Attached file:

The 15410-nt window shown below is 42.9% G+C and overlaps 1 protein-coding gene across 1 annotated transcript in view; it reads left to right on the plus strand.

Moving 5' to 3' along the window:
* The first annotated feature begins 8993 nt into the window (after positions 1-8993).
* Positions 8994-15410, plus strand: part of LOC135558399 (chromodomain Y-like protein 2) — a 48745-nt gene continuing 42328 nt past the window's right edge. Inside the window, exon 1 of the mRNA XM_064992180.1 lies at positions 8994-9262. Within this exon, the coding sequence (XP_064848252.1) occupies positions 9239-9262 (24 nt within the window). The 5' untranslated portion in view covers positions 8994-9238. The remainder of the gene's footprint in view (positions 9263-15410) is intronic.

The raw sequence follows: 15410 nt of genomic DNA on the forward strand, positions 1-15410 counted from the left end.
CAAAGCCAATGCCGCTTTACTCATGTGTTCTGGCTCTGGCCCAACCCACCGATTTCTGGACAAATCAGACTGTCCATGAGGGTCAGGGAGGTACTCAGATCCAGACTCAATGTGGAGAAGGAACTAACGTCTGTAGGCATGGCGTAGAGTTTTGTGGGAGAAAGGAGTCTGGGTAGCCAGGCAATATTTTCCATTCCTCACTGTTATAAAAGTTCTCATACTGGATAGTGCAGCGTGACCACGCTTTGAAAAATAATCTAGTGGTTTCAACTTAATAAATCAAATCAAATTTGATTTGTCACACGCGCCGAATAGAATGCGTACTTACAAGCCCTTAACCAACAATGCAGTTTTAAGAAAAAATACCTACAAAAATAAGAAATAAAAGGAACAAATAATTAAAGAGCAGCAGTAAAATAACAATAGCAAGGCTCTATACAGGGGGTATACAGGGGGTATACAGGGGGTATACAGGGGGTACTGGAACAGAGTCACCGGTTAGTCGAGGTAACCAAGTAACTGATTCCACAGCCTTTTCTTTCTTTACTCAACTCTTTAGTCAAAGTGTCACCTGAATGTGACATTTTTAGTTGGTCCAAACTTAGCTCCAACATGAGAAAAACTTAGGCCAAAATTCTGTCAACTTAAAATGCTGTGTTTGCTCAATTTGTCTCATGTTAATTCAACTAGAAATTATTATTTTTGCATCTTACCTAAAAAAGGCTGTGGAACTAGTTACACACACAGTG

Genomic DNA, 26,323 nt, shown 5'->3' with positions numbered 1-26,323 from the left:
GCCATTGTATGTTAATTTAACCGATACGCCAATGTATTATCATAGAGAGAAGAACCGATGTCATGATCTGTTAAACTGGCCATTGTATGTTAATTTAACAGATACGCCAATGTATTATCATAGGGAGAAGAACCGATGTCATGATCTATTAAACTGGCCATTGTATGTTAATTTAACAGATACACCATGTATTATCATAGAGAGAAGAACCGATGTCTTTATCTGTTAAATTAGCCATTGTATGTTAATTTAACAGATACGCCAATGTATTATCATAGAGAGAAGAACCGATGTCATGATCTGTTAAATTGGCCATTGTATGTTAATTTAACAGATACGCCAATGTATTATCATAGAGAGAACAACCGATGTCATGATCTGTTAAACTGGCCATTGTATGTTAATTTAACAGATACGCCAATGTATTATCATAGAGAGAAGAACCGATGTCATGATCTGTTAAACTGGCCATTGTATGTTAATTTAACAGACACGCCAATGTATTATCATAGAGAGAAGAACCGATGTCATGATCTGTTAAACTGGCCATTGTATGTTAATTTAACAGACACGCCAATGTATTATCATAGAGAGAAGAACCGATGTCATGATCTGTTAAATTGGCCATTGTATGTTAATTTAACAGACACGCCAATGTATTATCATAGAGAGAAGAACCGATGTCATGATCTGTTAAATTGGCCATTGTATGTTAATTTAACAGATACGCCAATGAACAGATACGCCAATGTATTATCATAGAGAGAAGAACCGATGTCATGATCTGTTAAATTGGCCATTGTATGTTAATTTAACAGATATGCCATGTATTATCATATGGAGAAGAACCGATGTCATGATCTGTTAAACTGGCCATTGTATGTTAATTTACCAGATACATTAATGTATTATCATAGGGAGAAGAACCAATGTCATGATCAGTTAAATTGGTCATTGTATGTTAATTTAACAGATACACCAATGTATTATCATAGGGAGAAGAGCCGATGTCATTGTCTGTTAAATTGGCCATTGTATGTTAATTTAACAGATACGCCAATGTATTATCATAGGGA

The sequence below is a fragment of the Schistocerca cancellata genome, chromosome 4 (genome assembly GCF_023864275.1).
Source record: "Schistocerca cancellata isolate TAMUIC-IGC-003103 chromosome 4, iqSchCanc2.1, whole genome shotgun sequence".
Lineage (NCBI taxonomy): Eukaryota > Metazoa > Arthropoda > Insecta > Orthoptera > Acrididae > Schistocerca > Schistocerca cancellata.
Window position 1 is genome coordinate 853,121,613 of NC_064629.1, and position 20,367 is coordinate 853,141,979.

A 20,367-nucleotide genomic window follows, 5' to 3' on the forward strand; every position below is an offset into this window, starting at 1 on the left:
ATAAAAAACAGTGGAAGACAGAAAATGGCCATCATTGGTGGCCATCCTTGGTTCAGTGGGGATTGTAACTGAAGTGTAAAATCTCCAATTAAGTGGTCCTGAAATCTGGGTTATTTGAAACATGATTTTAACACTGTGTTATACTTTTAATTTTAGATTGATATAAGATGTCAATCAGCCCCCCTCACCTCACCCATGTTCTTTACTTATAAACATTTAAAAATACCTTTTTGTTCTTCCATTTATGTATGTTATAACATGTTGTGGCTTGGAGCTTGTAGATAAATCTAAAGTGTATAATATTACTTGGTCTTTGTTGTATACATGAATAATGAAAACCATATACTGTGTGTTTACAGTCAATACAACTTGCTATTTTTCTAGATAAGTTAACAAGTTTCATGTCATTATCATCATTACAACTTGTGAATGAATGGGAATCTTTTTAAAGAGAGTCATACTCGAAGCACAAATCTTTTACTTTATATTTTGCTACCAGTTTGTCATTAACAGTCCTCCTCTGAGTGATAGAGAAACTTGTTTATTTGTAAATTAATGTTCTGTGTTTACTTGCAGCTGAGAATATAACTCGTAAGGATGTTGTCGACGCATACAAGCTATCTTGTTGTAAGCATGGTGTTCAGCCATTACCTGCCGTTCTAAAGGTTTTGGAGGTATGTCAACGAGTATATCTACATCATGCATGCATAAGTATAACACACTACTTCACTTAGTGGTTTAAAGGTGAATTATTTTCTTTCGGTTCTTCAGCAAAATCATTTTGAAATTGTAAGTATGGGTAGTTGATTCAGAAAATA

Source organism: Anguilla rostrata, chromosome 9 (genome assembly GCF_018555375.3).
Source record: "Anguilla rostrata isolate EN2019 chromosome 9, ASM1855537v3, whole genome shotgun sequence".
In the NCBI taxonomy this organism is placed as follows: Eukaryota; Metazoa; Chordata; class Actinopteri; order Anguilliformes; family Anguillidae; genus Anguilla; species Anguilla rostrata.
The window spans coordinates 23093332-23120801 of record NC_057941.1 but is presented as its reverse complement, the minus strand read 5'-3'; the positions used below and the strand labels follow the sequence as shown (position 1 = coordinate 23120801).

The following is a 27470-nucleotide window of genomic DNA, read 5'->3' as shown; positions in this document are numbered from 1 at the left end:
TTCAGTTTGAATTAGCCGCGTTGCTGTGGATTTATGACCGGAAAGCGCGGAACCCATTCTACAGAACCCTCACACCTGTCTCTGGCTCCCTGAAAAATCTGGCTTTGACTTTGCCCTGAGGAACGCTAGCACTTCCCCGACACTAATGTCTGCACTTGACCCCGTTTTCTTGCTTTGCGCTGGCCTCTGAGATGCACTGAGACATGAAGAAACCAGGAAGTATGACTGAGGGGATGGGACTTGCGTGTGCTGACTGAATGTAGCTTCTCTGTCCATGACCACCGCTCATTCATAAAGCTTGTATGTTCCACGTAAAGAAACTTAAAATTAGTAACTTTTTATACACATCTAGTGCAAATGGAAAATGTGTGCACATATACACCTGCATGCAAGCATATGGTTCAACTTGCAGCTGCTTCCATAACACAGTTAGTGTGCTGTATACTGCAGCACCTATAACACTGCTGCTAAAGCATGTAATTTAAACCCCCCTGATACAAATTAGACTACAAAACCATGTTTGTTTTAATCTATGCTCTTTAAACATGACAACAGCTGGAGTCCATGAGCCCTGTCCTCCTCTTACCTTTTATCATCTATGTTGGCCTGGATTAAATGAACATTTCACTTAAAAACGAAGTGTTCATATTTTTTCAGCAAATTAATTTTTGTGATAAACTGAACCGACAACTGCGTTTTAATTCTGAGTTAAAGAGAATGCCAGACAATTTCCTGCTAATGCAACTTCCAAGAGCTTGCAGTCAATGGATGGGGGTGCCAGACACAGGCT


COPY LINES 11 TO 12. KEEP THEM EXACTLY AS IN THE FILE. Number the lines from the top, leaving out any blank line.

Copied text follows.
Lineage (NCBI taxonomy): Eukaryota > Metazoa > Arthropoda > Insecta > Orthoptera > Acrididae > Schistocerca > Schistocerca cancellata.
Window position 1 is genome coordinate 853,121,613 of NC_064629.1, and position 20,367 is coordinate 853,141,979.